Thursday, June 24, 2010


Funny how a couple of words jog loose multiple memories. They keep spinning around in your head dislodging even further forgotten ones... My already full brain is now trying to remember, reprocess and relive more moments from my days in Ivory Coast. If only my pictures were easily accessible; I could submerge myself completely in memories. (Instead I further date myself by saying that digital wasn't even invented, at least for the public masses, when I captured my memories on film! The photos below are from my time in Ivory Coast, but pilfered from the college website from someone who had access to a scanner.)

I was in Ivory Coast the summer of 1994 during college. 20 students were living, studying and working with African families and learning languages, culture and so much more about ourselves. One weekend we were taken to a village that our host family had lived in for years. We stayed with families throughout the village and spent our time talking with families, learning about the daily routines and, on Sunday, joining the community in dancing the pastor to the church and home again.

 However, the highlight of the weekend, the event that both the students, teachers and the entire village had been talking about since plans for the visit had been made, was the soccer game on Saturday afternoon. The American students were taking on the village team with bragging rights and glory up for grabs. Each village has it's own team and the outcome of each game is extremely important!

Saturday afternoon we were accompanied by everyone not on the team to the field. With everyone laughing and chattering and the additional giddiness bubbling out of the American women in being able to wear shorts and feel the air on our legs for once (we wore dresses every day) it was like a huge holiday.

Our "team" was composed of some college students, professor, Dad from the host family and a couple of their kids that were old enough to play. We were a hodge podge of age, experience and fitness - this was just a really fun way to let off some steam! We were up against a group of guys who played together all the time and were looking forward to taking it easy and dribbling circles around the Americans. Plus, there was the fact that they were actually playing against GIRLS! Good times and the potential for hilarious stories!

The game started and we were off! We were laughing and shrieking as we tried our best to pass and play and remember how to run. Suddenly our professor's 14 year old daughter and I were dribbling the ball down the field towards the goal trying to stay upright and focused as the opposition made half-hearted defensive plays against us. But we moved through the sea of people and as the ball was passed back to me I found myself coming up on the goal posts. It was getting serious. The goalie came towards me; the last defense against two white American girls. I took a shot with all I had and somehow it bypassed the goalie's hands and hit the back of the net!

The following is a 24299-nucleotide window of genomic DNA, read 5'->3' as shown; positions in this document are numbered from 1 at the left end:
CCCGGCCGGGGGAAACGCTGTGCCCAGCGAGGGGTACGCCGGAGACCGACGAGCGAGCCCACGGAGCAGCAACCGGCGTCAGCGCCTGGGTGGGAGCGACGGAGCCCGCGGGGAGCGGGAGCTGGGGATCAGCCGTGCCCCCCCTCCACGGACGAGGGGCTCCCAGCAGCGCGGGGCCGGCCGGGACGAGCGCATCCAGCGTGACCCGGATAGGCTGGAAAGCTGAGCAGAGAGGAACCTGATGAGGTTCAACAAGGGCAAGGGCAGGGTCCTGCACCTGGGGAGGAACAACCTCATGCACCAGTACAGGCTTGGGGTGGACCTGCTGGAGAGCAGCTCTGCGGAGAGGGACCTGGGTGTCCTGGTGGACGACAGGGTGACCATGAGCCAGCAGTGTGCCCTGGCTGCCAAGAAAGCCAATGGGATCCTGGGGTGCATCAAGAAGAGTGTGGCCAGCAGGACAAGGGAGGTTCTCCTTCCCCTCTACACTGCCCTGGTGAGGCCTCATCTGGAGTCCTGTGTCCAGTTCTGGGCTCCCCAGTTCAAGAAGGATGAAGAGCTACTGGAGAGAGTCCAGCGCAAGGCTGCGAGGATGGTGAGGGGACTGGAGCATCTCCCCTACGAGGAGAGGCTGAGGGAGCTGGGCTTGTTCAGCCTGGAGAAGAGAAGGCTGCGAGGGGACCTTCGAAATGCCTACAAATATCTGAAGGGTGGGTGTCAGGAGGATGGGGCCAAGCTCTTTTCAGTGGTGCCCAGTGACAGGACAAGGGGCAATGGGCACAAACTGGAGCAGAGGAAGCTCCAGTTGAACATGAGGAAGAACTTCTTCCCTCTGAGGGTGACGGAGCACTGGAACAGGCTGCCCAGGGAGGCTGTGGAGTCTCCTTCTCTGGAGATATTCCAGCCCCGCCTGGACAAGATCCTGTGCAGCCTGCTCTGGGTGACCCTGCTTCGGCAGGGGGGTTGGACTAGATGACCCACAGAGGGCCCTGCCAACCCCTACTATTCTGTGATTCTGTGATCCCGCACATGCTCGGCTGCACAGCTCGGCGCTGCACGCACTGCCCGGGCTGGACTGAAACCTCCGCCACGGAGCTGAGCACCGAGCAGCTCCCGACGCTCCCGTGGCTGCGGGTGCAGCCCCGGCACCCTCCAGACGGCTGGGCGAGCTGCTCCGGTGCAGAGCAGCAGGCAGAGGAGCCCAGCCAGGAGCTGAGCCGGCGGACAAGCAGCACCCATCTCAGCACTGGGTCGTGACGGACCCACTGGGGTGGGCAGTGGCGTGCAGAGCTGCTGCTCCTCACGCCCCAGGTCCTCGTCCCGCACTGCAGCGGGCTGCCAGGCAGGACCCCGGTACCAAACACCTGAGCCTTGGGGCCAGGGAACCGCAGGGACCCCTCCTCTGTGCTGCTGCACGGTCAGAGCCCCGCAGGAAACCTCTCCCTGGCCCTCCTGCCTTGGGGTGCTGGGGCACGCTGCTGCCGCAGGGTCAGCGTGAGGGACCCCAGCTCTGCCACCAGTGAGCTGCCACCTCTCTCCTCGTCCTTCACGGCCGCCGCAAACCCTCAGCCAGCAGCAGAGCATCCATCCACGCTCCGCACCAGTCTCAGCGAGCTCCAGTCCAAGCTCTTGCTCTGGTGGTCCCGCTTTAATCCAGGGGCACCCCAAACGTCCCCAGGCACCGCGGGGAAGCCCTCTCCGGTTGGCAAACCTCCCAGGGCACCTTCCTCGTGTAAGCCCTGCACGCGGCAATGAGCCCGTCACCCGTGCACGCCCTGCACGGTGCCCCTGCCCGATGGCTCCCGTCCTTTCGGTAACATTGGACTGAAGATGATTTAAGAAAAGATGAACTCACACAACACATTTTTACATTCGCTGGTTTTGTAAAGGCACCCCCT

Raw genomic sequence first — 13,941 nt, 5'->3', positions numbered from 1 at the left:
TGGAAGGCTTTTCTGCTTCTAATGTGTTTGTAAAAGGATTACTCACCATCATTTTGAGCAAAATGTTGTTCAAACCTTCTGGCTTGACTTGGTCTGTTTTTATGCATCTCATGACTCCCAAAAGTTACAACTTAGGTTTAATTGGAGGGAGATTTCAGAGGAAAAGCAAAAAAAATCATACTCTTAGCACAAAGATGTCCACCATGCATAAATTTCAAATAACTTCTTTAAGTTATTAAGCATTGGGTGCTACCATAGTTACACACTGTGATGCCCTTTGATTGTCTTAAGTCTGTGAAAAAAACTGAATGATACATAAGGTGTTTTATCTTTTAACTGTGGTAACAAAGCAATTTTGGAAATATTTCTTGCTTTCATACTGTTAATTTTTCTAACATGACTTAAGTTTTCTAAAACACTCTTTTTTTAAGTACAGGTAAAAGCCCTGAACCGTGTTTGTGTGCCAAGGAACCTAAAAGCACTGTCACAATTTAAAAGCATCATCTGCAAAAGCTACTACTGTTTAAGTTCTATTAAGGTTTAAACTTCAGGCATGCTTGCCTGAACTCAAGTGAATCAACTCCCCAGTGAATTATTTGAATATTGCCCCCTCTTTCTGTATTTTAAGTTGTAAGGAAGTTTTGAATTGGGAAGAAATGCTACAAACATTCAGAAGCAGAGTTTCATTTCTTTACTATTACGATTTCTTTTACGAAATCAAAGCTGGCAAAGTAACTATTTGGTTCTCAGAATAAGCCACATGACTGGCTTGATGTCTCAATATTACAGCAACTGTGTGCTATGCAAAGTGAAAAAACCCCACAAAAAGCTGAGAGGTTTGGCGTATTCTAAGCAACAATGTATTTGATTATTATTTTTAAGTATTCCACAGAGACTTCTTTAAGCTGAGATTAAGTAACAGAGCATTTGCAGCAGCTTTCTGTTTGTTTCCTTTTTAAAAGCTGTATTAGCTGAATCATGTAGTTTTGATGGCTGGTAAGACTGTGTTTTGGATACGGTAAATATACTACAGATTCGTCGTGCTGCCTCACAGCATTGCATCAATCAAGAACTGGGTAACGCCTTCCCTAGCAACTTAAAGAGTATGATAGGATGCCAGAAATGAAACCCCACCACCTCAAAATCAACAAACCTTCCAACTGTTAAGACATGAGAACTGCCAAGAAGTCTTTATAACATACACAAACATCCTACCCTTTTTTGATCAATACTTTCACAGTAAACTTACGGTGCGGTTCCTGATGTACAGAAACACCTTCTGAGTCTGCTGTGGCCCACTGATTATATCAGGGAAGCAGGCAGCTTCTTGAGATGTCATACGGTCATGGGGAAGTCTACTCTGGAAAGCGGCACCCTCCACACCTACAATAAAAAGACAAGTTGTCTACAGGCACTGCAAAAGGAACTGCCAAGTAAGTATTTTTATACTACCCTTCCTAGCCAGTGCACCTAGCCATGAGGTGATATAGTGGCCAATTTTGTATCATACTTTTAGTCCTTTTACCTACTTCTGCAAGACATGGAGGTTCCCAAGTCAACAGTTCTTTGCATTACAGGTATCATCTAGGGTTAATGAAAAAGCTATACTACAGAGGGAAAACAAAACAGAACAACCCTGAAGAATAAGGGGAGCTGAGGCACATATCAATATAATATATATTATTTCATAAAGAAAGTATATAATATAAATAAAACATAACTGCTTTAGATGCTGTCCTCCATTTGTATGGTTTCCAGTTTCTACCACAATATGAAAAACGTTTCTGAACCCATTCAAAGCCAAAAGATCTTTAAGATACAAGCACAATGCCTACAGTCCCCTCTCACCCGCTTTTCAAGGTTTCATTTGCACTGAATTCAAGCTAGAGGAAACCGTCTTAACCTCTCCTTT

A moment of silent shock.

And then...GOOOAAAAALLLL!!!!!!!!!!!!!!!!!!  The field exploded in disbelief and the sidelines turned into a celebration choir as the women broke out in song and dance for me, the children shrieked and cheered and the men wheezed out insults to their village team in between their uncontrollable laughter.

I went down in village history as the white girl who scored on their goalie and they promptly put us in our place by dribbling circles around us and running up the score to a "respectable" number. Once it was all over we all good naturedly (except for the goalie. I didn't see him the rest of the weekend!) called it quits and gathered around some "refreshing" palm wine to hash out the details.

If you've been watching the World Cup, or even stopped for a few moments while channel surfing, you've heard the constant drone of the Vuvuzelas in the background. It sounds like a swarm of African bees and though many have found it annoying and distracting it seems to fit in with the warm savannah weather that I remember. (Yes, I know it's technically winter down there...) But that swarm of African bees is drowning out one other thoroughly African wonder. No one can hear the drums beats, the voices raised in jubilant song, the syncopated clapping and stamping that rings out the exuberance and love of the game on the continent. It's too bad we're missing that element because it is truly a joy to experience.

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